Thursday, May 20, 2010

Gardening at the Library

OK, we don't actually garden at the library, but we do direct people to all the many, many nifty gardening books in Dewey# 635. Vegetable gardening is all the rage now : it's good exercise for the whole family, it's the most "green" (ie: ecologically sound) of activities and fresh home-grown veggies are so much better tasting and pesticide-free than store-bought, or so we are told, and told... and ...told. What we aren't told is that it's basically easier to construct and launch your own personal space shuttle from your backyard as to bring one friggin' tomato to tomato adulthood. Faithful BHPL blog readers (all 5 of you) may recall the Six Bean Story from a year ago in which we meet a frustrated librarian/gardener whose obsessive tender-loving nurturing of seedlings on her windowsill over many anxious months (ok, the months weren't anxious, but the librarian/gardener was) resulted in a grand harvest of at least six beans, a few wilty lettuce leaves, weirdly skinny radishes and many happy neighborhood rabbits, slugs, aphids, deer and antelopes roaming through the garden.

So this year, not withstanding the stellar gardening role model that is Michelle Obama, First Lady Gardener in Chief, this gardener/librarian, (that would be moi, your friendly library blogger) just plunked some seeds in a raised bed I made from an old compost heap and didn't obsess at all, at least not as much as last spring. The seeds duly sprouted for the most part. However, no sooner did the beans sprout than something nibbled their tender little leaves. I'm convinced the critters sit in trees with little critter binoculars laughing and drinking little critter brewskis while watching the hapless librarian dig around in the dirt. Ha ha, they say in critterese, there she goes again and they call us dumb creatures! Another conspiracy I've cooked up is that only the worst seeds are sold to the home gardener market. Cunningly designed little packets with seductive illustrations of plump colorful veggies displayed on those spinning racks which make you so dizzy you end up just buying seeds because vertigo impairs your common sense. Then when the bad seeds fail to thrive, the home farmer buys lots of pesticides and fertilizers, and when that fails runs to the supermarket and buys those tasteless factory farm-grown veggies. So there you have it. Gardening 101.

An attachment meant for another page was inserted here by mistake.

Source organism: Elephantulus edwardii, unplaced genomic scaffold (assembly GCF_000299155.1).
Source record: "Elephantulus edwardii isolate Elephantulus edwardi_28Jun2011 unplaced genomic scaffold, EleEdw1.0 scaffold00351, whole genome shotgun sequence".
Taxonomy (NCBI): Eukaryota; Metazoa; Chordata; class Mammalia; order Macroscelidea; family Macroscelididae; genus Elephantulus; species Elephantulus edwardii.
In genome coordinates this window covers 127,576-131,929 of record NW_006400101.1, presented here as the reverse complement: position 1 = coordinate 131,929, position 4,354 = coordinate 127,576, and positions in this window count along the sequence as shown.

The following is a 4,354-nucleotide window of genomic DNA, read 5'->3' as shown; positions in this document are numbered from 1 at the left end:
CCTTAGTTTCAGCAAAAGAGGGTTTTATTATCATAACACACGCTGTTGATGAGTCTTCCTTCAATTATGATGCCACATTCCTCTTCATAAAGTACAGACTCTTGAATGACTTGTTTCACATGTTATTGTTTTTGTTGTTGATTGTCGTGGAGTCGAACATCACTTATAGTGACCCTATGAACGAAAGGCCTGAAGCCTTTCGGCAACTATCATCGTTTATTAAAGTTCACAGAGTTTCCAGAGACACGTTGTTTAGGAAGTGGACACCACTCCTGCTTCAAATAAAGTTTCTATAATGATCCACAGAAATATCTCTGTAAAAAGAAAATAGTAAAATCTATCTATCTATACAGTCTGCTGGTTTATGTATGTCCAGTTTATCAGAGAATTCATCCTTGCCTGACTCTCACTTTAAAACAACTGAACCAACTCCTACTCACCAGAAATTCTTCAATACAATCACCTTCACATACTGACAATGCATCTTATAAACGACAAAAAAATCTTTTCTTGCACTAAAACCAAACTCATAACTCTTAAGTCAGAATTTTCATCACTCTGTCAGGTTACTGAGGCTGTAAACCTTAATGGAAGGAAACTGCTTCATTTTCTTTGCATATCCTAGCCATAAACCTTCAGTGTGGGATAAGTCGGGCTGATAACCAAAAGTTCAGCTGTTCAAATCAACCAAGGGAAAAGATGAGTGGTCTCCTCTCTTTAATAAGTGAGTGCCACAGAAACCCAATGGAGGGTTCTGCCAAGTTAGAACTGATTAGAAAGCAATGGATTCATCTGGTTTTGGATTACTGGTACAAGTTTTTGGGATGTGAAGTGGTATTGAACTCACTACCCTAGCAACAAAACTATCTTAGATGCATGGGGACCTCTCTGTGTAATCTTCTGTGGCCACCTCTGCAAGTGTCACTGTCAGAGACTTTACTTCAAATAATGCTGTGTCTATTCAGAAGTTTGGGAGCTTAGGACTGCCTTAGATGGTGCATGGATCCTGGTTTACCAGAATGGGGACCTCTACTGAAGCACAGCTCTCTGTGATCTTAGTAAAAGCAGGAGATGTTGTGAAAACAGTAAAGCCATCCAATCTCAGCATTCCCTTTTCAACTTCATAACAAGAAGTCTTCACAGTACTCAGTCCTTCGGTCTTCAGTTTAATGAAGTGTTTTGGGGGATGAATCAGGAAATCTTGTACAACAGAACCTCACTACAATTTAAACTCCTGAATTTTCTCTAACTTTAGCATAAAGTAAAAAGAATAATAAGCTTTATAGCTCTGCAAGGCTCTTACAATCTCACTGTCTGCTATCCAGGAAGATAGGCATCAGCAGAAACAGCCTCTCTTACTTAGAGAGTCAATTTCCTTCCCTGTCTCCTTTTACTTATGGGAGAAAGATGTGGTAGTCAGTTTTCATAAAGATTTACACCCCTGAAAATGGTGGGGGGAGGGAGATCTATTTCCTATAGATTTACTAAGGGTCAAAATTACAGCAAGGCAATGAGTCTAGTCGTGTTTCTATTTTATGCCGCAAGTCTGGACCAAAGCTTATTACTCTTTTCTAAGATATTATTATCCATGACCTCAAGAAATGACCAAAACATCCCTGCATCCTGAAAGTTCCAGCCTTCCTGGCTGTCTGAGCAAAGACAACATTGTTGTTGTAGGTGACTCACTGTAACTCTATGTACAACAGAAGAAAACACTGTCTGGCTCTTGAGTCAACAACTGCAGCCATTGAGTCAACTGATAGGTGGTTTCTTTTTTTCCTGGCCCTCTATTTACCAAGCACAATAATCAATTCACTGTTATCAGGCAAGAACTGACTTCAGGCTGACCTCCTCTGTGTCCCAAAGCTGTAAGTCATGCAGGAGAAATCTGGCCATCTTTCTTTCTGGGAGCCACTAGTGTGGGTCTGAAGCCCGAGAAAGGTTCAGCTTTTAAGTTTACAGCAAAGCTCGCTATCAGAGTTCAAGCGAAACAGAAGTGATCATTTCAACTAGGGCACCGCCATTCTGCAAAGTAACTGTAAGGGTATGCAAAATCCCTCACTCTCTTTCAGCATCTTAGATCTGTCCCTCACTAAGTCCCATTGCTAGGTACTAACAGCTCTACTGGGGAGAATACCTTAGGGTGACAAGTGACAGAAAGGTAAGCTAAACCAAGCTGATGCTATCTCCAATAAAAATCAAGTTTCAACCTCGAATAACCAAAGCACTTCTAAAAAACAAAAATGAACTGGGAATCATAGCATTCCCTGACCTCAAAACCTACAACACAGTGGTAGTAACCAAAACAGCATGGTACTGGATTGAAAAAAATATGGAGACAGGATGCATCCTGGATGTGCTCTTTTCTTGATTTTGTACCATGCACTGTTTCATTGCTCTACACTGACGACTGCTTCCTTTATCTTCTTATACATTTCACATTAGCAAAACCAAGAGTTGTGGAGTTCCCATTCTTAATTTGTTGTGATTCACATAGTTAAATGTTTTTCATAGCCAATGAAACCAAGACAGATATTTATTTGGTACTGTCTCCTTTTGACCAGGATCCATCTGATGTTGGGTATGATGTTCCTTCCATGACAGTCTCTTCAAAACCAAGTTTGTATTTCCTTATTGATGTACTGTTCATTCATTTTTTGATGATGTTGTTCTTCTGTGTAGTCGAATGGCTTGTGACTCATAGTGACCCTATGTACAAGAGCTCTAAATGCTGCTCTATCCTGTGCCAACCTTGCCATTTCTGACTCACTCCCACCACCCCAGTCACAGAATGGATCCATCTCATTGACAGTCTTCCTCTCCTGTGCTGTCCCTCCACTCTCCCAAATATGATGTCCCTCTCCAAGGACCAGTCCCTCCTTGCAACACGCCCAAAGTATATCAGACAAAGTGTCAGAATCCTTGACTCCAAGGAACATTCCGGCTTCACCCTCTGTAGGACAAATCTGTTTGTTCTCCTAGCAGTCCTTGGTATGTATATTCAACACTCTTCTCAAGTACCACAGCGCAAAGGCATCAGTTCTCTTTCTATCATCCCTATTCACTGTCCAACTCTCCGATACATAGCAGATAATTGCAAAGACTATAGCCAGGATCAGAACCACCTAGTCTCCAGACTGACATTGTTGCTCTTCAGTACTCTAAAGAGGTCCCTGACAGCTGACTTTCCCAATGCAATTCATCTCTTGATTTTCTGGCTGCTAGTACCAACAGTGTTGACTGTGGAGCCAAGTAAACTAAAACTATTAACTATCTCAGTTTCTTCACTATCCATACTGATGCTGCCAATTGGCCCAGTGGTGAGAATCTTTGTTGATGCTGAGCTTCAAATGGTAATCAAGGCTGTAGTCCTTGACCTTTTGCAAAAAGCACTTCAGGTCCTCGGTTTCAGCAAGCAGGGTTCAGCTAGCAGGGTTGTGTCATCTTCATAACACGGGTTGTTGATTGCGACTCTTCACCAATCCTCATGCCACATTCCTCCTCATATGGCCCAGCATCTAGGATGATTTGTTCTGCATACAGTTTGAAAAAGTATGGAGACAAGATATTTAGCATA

Here's my considered advice re: gardening. To avoid the six bean heartbreak syndrome, check a gardening book out of the library, lie in your hammock with it tipped over your face to keep the afternoon sun out of your eyes and take a nap. Then, refreshed upon awakening, go to your friendly local farmstand to buy fruits and veggies that somebody who actually knew what they were doing grew just for you. And you can give those lurking opportunistic suburban critters the raspberry while you're at it. Not a real raspberry, they've already denuded my wild raspberry vines, give 'em the Bronx cheer.
Illus: Pencil sketch of Wiley Rabbit by Frustrated Gardener/Librarian, note, Rabbit is hiding his binoculars.

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